How Cows Make Milk: “The Milk Makers” by Gail Gibbons
This author brings informative text along with attractive illustrations to explain the process of how milk is made from the cow to the carton you bring to the table. She presents a brief discussion of other milk-producing animals and breeds of cows. There is a simple anatomy lesson that explains the process of digestion from the grass cows eat to how it enters the udders to be excreted out the cow’s teats. The text is written in a way that children as early as age 4 can get an understanding of where their cup of milk comes from.
The last page of this book has a chart showing other dairy products made from milk.
Questions to Ask After Reading This Book
Make sure the children retain an understanding about this non-fiction book by asking these questions and use them to begin discussions.
Where does milk come from?
What do cows eat and drink? Do people eat and drink the same things?
Do we drink milk straight from the cow, or does it have to go through other steps before we can drink it?
What else can be made from milk?
Dairy Day Theme
June is Dairy Month, so choose any day of this month to say “thank you” to the cows for all the wonderful dairy products we enjoy. As part of your theme, you may wish to display pictures of cows and relate back to this book. Engage the children in looking through old magazines at home and bringing in pictures of dairy products to add to your Dairy Month bulletin board. Talk about all the yummy foods you display and choose favorites among your students. Continue the dairy theme with activities that span the curriculum. Following are a few to try.
Grazing Cows (Art, Science)
Draw a cow shape onto cardboard to use as a template. Invite the children to trace around this template on brown paper. After cutting the shape with safety scissors, the students can glue this onto a sheet of blue construction paper as the background. During recess, collect blades of grass from a nearby field. Each child can glue grass onto their pictures showing how cows graze (eat) grass during the day.
Counting Swiss Cheese (Math)
Cut out several triangles from yellow and orange construction paper to represent cheese slices. Punch holes with a hole punch, making one hole in the first triangle, two in the next and so on until you reach the counting level of your students. Invite the children to take each triangle and count the cheese holes to practice counting skills. They can also arrange them on the table in numerical order from the lowest number to the highest. For an additional part of this activity, place the numeric number on paper plates and arrange these on the table. The children can match the cheese triangles to the correct plate.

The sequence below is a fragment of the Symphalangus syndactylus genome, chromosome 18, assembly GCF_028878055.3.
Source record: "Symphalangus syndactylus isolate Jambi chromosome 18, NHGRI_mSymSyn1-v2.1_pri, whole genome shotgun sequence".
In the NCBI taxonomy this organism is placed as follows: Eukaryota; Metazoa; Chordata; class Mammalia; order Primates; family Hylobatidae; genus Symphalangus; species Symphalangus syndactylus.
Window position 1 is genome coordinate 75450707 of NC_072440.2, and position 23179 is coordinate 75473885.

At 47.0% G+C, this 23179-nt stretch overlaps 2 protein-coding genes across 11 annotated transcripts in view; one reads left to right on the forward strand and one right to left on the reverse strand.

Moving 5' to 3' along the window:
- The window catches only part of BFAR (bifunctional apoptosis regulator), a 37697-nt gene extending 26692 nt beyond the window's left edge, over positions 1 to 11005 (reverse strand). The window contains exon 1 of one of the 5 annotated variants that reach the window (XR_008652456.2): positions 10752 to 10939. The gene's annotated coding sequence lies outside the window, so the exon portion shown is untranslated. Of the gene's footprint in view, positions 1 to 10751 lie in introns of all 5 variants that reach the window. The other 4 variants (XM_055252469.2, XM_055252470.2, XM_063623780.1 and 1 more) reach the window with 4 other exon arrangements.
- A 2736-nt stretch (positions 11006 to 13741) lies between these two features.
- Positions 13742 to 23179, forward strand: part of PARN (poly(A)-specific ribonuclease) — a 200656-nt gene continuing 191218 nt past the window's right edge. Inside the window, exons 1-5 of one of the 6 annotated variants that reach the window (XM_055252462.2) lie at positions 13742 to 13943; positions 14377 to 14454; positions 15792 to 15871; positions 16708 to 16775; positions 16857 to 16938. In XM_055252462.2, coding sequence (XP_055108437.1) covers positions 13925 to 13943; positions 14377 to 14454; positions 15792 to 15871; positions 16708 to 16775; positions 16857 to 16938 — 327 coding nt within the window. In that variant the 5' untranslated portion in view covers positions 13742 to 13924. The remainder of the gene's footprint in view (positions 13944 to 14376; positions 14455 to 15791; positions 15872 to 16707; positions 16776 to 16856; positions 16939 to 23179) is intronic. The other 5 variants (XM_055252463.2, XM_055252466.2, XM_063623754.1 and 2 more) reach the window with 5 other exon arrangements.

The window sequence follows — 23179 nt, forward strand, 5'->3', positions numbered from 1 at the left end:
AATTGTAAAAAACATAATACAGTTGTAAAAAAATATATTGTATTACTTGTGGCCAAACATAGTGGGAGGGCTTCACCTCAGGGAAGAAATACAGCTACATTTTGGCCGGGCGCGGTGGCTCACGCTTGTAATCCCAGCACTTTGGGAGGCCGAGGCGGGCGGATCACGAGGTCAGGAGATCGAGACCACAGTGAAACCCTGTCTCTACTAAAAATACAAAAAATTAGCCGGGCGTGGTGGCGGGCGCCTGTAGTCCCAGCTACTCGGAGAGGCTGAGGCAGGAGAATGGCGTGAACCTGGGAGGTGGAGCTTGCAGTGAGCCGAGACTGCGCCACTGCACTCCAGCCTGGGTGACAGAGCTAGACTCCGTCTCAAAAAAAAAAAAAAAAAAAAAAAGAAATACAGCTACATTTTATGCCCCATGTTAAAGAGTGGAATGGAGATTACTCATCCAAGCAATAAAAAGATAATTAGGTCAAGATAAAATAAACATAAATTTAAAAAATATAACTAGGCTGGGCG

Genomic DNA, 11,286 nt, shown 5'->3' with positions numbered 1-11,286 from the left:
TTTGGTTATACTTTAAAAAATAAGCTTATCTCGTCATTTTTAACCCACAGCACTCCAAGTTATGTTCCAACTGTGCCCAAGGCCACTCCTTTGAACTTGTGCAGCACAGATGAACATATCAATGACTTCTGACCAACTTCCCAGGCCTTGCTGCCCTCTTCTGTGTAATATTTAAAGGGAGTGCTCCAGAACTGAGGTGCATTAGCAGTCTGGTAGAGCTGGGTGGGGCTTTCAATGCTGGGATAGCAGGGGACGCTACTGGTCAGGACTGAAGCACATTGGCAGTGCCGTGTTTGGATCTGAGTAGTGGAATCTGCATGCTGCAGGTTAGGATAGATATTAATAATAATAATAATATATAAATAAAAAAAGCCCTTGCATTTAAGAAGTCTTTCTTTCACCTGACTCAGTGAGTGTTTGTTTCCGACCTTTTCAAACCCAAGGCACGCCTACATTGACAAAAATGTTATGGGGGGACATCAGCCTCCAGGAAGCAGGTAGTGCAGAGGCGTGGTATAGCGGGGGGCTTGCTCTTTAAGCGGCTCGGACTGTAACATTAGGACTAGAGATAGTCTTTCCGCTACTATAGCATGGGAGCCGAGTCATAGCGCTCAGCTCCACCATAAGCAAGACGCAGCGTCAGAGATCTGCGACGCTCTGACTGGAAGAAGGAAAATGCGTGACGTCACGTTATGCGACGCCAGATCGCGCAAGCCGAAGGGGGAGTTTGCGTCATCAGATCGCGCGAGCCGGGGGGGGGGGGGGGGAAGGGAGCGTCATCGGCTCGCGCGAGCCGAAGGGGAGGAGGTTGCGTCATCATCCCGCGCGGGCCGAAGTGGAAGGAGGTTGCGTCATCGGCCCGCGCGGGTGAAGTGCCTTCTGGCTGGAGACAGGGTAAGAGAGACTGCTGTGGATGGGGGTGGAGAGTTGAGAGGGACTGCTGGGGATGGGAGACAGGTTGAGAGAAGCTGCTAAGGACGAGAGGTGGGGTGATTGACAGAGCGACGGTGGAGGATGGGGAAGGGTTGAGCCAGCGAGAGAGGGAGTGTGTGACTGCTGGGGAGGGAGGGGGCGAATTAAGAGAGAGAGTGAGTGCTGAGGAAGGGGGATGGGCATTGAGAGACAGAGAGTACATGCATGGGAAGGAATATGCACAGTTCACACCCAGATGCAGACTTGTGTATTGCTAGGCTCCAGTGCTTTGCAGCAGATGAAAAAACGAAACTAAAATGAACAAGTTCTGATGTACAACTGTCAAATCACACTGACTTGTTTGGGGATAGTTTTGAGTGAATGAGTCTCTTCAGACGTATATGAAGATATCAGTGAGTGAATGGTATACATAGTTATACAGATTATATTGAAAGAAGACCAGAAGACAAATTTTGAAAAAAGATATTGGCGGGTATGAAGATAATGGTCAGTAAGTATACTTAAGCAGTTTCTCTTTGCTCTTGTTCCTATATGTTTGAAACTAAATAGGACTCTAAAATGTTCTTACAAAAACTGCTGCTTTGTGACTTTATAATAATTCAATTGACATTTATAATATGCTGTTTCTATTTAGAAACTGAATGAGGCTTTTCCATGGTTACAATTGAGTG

Ice Cream Cones (Art)
What child doesn’t like ice cream? Ice cream is made from milk. Make an ice cream cone art project with your students. Prior to this activity, cut a cone shape from cardboard. Run lines of white school glue in a crisscross design. Let this dry thoroughly.
When the kids are ready to make the cones, give each a sheet of white copy paper and a brown crayon (paper removed). Have them place the paper over the cardboard cone template and rub the crayon over the bumps leaving a printed impression of a waffle cone. Cut out this cone and glue it to a background sheet of construction paper. Next, cut out three circles from construction paper in ice cream flavors. Ivory for vanilla, brown for chocolate, pink for strawberry, pale green for pistachio, and so on. Glue on two or three scoops of ice cream on top of the cone on this page.
Why not enhance these ice cream scoops with colored glitter or glue on real candy sprinkles on top? Talk about or take a survey of the children’s favorite ice cream flavor.
Milking a Cow (Dramatic Play)
This is a fun outdoor activity that replicates milking a real cow. String a clothesline between two trees at the child’s level. Take some plastic gloves and pierce a tiny hole in each fingertip. Hang the gloves from the clothesline with some clothespins. Fill the glove with water and place a bucket underneath. With the child sitting on a stool, invite each student to experience squeezing this pretend utter to milk the cow. Show them how to squeeze the fingertips (teats) to make the water squirt into the pail.
While milking the pretend cow, sing this song to the tune of “Row, Row, Row Your Boat.”
Milk, milk, milk the cow while sitting on a stool.
Pulling, squirting, pulling, squirting,
Till the bucket’s full.
(Song author unknown)